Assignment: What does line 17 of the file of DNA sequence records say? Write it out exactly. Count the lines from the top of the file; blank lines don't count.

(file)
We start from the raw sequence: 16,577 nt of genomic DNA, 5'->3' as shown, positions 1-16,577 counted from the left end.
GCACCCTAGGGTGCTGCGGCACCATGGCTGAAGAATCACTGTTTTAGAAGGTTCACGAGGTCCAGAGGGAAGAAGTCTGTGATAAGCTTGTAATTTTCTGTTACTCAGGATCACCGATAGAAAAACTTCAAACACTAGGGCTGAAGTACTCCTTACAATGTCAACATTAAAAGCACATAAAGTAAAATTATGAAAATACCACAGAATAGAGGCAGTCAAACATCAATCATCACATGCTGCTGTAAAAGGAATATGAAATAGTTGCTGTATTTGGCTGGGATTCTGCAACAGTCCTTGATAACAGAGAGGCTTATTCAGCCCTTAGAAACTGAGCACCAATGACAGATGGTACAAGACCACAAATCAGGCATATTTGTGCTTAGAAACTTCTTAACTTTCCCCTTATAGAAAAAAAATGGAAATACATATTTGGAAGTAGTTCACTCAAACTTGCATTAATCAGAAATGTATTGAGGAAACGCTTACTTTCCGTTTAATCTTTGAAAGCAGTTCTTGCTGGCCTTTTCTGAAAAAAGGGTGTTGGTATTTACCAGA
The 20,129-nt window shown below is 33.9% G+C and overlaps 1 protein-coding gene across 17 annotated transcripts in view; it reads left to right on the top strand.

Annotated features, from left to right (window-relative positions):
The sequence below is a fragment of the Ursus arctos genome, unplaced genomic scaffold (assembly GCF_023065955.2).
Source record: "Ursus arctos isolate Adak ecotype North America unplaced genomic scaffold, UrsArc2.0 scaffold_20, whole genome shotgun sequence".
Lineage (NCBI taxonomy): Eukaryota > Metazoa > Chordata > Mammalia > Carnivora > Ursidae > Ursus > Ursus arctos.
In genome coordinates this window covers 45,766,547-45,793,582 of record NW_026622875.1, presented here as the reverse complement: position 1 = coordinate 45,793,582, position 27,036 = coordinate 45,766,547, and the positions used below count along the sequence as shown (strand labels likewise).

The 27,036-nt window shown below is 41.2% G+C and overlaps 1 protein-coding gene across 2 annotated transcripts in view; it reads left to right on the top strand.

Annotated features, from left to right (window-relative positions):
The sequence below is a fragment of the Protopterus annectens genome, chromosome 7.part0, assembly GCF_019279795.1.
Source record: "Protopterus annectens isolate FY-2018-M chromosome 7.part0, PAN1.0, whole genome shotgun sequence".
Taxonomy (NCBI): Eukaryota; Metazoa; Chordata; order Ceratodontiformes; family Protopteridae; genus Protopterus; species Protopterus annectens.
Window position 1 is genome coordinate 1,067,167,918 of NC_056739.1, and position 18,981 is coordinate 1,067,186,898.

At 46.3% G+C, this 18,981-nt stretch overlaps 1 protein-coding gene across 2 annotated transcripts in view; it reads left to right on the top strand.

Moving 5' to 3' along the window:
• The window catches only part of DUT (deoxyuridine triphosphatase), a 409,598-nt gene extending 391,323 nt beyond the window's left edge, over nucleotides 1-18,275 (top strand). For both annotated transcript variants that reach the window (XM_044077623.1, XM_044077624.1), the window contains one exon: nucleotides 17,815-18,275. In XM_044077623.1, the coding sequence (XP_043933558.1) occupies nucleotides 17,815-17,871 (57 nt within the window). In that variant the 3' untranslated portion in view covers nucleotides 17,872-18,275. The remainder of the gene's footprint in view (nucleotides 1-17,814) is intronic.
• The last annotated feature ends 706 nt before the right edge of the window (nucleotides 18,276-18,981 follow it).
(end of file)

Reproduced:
• The window catches only part of DUT (deoxyuridine triphosphatase), a 409,598-nt gene extending 391,323 nt beyond the window's left edge, over nucleotides 1-18,275 (top strand). For both annotated transcript variants that reach the window (XM_044077623.1, XM_044077624.1), the window contains one exon: nucleotides 17,815-18,275. In XM_044077623.1, the coding sequence (XP_043933558.1) occupies nucleotides 17,815-17,871 (57 nt within the window). In that variant the 3' untranslated portion in view covers nucleotides 17,872-18,275. The remainder of the gene's footprint in view (nucleotides 1-17,814) is intronic.